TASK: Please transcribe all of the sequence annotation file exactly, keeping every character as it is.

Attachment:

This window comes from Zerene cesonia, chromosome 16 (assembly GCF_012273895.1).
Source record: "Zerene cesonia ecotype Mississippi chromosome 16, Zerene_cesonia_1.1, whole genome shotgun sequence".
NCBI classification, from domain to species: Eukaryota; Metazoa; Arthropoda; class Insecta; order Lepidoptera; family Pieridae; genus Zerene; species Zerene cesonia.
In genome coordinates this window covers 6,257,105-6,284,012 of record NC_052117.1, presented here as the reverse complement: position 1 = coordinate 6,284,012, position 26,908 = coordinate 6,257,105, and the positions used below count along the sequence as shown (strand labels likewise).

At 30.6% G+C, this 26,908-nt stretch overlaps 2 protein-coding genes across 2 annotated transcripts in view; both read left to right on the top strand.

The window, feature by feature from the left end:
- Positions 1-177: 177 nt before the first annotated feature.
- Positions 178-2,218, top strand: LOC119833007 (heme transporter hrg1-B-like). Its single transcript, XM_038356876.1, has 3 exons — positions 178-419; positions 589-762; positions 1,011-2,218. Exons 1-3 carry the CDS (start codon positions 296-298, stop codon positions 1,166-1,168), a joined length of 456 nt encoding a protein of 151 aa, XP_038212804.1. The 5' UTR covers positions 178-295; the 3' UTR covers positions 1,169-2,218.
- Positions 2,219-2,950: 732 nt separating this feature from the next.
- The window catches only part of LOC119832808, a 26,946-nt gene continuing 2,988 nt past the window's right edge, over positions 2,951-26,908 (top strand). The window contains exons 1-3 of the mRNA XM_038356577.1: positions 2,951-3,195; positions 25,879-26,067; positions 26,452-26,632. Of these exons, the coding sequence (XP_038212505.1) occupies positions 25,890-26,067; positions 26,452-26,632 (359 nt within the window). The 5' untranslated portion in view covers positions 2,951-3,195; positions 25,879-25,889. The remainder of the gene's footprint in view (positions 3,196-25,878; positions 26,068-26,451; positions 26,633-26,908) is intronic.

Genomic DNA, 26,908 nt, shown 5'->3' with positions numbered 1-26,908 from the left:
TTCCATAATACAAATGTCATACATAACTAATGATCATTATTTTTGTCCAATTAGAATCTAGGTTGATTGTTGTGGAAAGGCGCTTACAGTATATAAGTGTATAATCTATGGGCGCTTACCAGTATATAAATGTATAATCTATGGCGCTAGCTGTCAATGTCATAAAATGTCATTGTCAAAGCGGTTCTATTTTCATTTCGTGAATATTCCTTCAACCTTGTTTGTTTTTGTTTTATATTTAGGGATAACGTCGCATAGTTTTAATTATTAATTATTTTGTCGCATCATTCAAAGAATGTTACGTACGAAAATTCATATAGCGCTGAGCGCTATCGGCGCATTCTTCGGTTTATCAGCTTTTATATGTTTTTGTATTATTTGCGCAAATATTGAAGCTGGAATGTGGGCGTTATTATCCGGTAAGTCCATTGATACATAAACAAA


This window comes from Zerene cesonia, chromosome 16 (assembly GCF_012273895.1).
Source record: "Zerene cesonia ecotype Mississippi chromosome 16, Zerene_cesonia_1.1, whole genome shotgun sequence".
NCBI classification, from domain to species: Eukaryota; Metazoa; Arthropoda; class Insecta; order Lepidoptera; family Pieridae; genus Zerene; species Zerene cesonia.
In genome coordinates this window covers 6,257,105-6,284,012 of record NC_052117.1, presented here as the reverse complement: position 1 = coordinate 6,284,012, position 26,908 = coordinate 6,257,105, and the positions used below count along the sequence as shown (strand labels likewise).

At 30.6% G+C, this 26,908-nt stretch overlaps 2 protein-coding genes across 2 annotated transcripts in view; both read left to right on the top strand.

The window, feature by feature from the left end:
- Positions 1-177: 177 nt before the first annotated feature.
- Positions 178-2,218, top strand: LOC119833007 (heme transporter hrg1-B-like). Its single transcript, XM_038356876.1, has 3 exons — positions 178-419; positions 589-762; positions 1,011-2,218. Exons 1-3 carry the CDS (start codon positions 296-298, stop codon positions 1,166-1,168), a joined length of 456 nt encoding a protein of 151 aa, XP_038212804.1. The 5' UTR covers positions 178-295; the 3' UTR covers positions 1,169-2,218.
- Positions 2,219-2,950: 732 nt separating this feature from the next.
- The window catches only part of LOC119832808, a 26,946-nt gene continuing 2,988 nt past the window's right edge, over positions 2,951-26,908 (top strand). The window contains exons 1-3 of the mRNA XM_038356577.1: positions 2,951-3,195; positions 25,879-26,067; positions 26,452-26,632. Of these exons, the coding sequence (XP_038212505.1) occupies positions 25,890-26,067; positions 26,452-26,632 (359 nt within the window). The 5' untranslated portion in view covers positions 2,951-3,195; positions 25,879-25,889. The remainder of the gene's footprint in view (positions 3,196-25,878; positions 26,068-26,451; positions 26,633-26,908) is intronic.

Genomic DNA, 26,908 nt, shown 5'->3' with positions numbered 1-26,908 from the left:
TTCCATAATACAAATGTCATACATAACTAATGATCATTATTTTTGTCCAATTAGAATCTAGGTTGATTGTTGTGGAAAGGCGCTTACAGTATATAAGTGTATAATCTATGGGCGCTTACCAGTATATAAATGTATAATCTATGGCGCTAGCTGTCAATGTCATAAAATGTCATTGTCAAAGCGGTTCTATTTTCATTTCGTGAATATTCCTTCAACCTTGTTTGTTTTTGTTTTATATTTAGGGATAACGTCGCATAGTTTTAATTATTAATTATTTTGTCGCATCATTCAAAGAATGTTACGTACGAAAATTCATATAGCGCTGAGCGCTATCGGCGCATTCTTCGGTTTATCAGCTTTTATATGTTTTTGTATTATTTGCGCAAATATTGAAGCTGGAATGTGGGCGTTATTATCCGGTAAGTCCATTGATACATAAACAAA